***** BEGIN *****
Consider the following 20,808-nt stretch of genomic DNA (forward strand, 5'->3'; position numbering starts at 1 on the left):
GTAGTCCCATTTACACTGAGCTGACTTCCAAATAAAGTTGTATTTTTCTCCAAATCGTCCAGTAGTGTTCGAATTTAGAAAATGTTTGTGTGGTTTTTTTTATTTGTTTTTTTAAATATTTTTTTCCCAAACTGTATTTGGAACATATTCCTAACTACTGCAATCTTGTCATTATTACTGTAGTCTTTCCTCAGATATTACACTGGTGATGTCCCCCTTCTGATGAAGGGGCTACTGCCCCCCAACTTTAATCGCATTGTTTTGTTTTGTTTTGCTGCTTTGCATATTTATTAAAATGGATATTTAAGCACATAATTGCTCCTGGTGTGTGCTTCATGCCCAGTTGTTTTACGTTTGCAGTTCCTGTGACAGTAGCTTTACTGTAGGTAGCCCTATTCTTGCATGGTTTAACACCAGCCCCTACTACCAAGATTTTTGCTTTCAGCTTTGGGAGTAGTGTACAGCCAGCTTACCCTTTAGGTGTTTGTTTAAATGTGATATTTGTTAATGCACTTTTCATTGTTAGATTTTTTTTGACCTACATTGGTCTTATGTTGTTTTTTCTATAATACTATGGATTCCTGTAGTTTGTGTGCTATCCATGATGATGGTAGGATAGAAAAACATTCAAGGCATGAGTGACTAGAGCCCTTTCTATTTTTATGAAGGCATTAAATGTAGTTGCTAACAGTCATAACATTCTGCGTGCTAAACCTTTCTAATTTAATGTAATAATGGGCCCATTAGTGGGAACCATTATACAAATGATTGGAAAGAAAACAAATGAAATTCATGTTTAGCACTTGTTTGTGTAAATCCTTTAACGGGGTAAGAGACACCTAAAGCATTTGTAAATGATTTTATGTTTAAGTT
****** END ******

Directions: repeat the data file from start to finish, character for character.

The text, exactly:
Consider the following 20,808-nt stretch of genomic DNA (forward strand, 5'->3'; position numbering starts at 1 on the left):
GTAGTCCCATTTACACTGAGCTGACTTCCAAATAAAGTTGTATTTTTCTCCAAATCGTCCAGTAGTGTTCGAATTTAGAAAATGTTTGTGTGGTTTTTTTTATTTGTTTTTTTAAATATTTTTTTCCCAAACTGTATTTGGAACATATTCCTAACTACTGCAATCTTGTCATTATTACTGTAGTCTTTCCTCAGATATTACACTGGTGATGTCCCCCTTCTGATGAAGGGGCTACTGCCCCCCAACTTTAATCGCATTGTTTTGTTTTGTTTTGCTGCTTTGCATATTTATTAAAATGGATATTTAAGCACATAATTGCTCCTGGTGTGTGCTTCATGCCCAGTTGTTTTACGTTTGCAGTTCCTGTGACAGTAGCTTTACTGTAGGTAGCCCTATTCTTGCATGGTTTAACACCAGCCCCTACTACCAAGATTTTTGCTTTCAGCTTTGGGAGTAGTGTACAGCCAGCTTACCCTTTAGGTGTTTGTTTAAATGTGATATTTGTTAATGCACTTTTCATTGTTAGATTTTTTTTGACCTACATTGGTCTTATGTTGTTTTTTCTATAATACTATGGATTCCTGTAGTTTGTGTGCTATCCATGATGATGGTAGGATAGAAAAACATTCAAGGCATGAGTGACTAGAGCCCTTTCTATTTTTATGAAGGCATTAAATGTAGTTGCTAACAGTCATAACATTCTGCGTGCTAAACCTTTCTAATTTAATGTAATAATGGGCCCATTAGTGGGAACCATTATACAAATGATTGGAAAGAAAACAAATGAAATTCATGTTTAGCACTTGTTTGTGTAAATCCTTTAACGGGGTAAGAGACACCTAAAGCATTTGTAAATGATTTTATGTTTAAGTT